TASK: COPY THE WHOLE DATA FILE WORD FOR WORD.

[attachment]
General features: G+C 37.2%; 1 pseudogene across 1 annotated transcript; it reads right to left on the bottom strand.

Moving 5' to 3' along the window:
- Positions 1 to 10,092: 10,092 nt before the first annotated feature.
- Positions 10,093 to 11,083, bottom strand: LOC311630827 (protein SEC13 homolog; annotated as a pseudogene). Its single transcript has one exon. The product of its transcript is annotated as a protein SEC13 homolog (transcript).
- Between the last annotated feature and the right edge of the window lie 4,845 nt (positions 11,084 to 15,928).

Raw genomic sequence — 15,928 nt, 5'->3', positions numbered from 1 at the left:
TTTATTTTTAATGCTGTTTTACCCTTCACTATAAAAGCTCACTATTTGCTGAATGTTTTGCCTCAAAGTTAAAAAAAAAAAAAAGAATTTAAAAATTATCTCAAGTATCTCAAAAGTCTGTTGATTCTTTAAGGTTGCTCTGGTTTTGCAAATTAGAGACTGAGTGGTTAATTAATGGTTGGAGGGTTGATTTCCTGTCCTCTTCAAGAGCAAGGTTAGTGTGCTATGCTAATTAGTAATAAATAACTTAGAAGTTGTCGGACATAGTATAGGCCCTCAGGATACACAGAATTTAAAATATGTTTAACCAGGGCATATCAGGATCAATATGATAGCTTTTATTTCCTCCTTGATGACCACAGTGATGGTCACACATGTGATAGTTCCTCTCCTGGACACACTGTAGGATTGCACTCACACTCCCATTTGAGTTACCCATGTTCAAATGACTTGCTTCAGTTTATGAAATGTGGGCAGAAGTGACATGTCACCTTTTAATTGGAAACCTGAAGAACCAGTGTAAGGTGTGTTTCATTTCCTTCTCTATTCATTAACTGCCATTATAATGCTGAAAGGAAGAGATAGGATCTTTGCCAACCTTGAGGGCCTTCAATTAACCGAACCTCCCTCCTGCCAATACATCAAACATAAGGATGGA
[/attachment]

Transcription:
General features: G+C 37.2%; 1 pseudogene across 1 annotated transcript; it reads right to left on the bottom strand.

Moving 5' to 3' along the window:
- Positions 1 to 10,092: 10,092 nt before the first annotated feature.
- Positions 10,093 to 11,083, bottom strand: LOC311630827 (protein SEC13 homolog; annotated as a pseudogene). Its single transcript has one exon. The product of its transcript is annotated as a protein SEC13 homolog (transcript).
- Between the last annotated feature and the right edge of the window lie 4,845 nt (positions 11,084 to 15,928).

Raw genomic sequence — 15,928 nt, 5'->3', positions numbered from 1 at the left:
TTTATTTTTAATGCTGTTTTACCCTTCACTATAAAAGCTCACTATTTGCTGAATGTTTTGCCTCAAAGTTAAAAAAAAAAAAAAGAATTTAAAAATTATCTCAAGTATCTCAAAAGTCTGTTGATTCTTTAAGGTTGCTCTGGTTTTGCAAATTAGAGACTGAGTGGTTAATTAATGGTTGGAGGGTTGATTTCCTGTCCTCTTCAAGAGCAAGGTTAGTGTGCTATGCTAATTAGTAATAAATAACTTAGAAGTTGTCGGACATAGTATAGGCCCTCAGGATACACAGAATTTAAAATATGTTTAACCAGGGCATATCAGGATCAATATGATAGCTTTTATTTCCTCCTTGATGACCACAGTGATGGTCACACATGTGATAGTTCCTCTCCTGGACACACTGTAGGATTGCACTCACACTCCCATTTGAGTTACCCATGTTCAAATGACTTGCTTCAGTTTATGAAATGTGGGCAGAAGTGACATGTCACCTTTTAATTGGAAACCTGAAGAACCAGTGTAAGGTGTGTTTCATTTCCTTCTCTATTCATTAACTGCCATTATAATGCTGAAAGGAAGAGATAGGATCTTTGCCAACCTTGAGGGCCTTCAATTAACCGAACCTCCCTCCTGCCAATACATCAAACATAAGGATGGA